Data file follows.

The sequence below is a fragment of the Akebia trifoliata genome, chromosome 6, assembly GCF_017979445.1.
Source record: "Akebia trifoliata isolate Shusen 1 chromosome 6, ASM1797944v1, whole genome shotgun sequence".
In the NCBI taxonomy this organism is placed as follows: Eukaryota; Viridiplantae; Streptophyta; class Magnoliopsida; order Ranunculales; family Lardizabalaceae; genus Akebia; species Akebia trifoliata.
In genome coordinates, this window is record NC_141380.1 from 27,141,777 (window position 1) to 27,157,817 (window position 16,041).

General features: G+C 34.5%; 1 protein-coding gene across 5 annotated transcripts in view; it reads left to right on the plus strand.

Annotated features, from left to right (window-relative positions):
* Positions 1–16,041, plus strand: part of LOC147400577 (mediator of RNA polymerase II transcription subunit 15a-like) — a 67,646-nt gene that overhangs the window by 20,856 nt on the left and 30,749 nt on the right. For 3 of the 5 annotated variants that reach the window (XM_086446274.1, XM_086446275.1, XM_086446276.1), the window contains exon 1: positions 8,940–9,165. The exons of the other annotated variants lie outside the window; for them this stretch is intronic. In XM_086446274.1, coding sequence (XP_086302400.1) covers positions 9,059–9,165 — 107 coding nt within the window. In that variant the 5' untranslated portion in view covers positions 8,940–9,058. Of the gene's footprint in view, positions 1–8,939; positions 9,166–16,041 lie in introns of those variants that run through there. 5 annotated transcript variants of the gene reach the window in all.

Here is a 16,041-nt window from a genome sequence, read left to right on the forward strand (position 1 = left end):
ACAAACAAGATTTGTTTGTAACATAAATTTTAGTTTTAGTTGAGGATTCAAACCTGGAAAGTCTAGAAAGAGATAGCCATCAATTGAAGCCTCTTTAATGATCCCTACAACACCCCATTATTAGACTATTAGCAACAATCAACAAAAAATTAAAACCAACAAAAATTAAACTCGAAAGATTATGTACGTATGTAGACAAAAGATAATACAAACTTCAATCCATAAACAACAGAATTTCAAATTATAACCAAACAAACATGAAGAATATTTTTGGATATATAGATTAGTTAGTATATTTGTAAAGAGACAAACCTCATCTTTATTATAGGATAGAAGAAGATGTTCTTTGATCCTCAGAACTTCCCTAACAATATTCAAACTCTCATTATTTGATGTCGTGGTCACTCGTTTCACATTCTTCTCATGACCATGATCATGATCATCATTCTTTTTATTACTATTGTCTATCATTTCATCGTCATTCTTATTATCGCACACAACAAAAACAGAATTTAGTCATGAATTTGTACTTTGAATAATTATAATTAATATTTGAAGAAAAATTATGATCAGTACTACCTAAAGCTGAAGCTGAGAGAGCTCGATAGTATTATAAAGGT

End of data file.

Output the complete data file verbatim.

The sequence below is a fragment of the Akebia trifoliata genome, chromosome 6, assembly GCF_017979445.1.
Source record: "Akebia trifoliata isolate Shusen 1 chromosome 6, ASM1797944v1, whole genome shotgun sequence".
In the NCBI taxonomy this organism is placed as follows: Eukaryota; Viridiplantae; Streptophyta; class Magnoliopsida; order Ranunculales; family Lardizabalaceae; genus Akebia; species Akebia trifoliata.
In genome coordinates, this window is record NC_141380.1 from 27,141,777 (window position 1) to 27,157,817 (window position 16,041).

General features: G+C 34.5%; 1 protein-coding gene across 5 annotated transcripts in view; it reads left to right on the plus strand.

Annotated features, from left to right (window-relative positions):
* Positions 1–16,041, plus strand: part of LOC147400577 (mediator of RNA polymerase II transcription subunit 15a-like) — a 67,646-nt gene that overhangs the window by 20,856 nt on the left and 30,749 nt on the right. For 3 of the 5 annotated variants that reach the window (XM_086446274.1, XM_086446275.1, XM_086446276.1), the window contains exon 1: positions 8,940–9,165. The exons of the other annotated variants lie outside the window; for them this stretch is intronic. In XM_086446274.1, coding sequence (XP_086302400.1) covers positions 9,059–9,165 — 107 coding nt within the window. In that variant the 5' untranslated portion in view covers positions 8,940–9,058. Of the gene's footprint in view, positions 1–8,939; positions 9,166–16,041 lie in introns of those variants that run through there. 5 annotated transcript variants of the gene reach the window in all.

Here is a 16,041-nt window from a genome sequence, read left to right on the forward strand (position 1 = left end):
ACAAACAAGATTTGTTTGTAACATAAATTTTAGTTTTAGTTGAGGATTCAAACCTGGAAAGTCTAGAAAGAGATAGCCATCAATTGAAGCCTCTTTAATGATCCCTACAACACCCCATTATTAGACTATTAGCAACAATCAACAAAAAATTAAAACCAACAAAAATTAAACTCGAAAGATTATGTACGTATGTAGACAAAAGATAATACAAACTTCAATCCATAAACAACAGAATTTCAAATTATAACCAAACAAACATGAAGAATATTTTTGGATATATAGATTAGTTAGTATATTTGTAAAGAGACAAACCTCATCTTTATTATAGGATAGAAGAAGATGTTCTTTGATCCTCAGAACTTCCCTAACAATATTCAAACTCTCATTATTTGATGTCGTGGTCACTCGTTTCACATTCTTCTCATGACCATGATCATGATCATCATTCTTTTTATTACTATTGTCTATCATTTCATCGTCATTCTTATTATCGCACACAACAAAAACAGAATTTAGTCATGAATTTGTACTTTGAATAATTATAATTAATATTTGAAGAAAAATTATGATCAGTACTACCTAAAGCTGAAGCTGAGAGAGCTCGATAGTATTATAAAGGT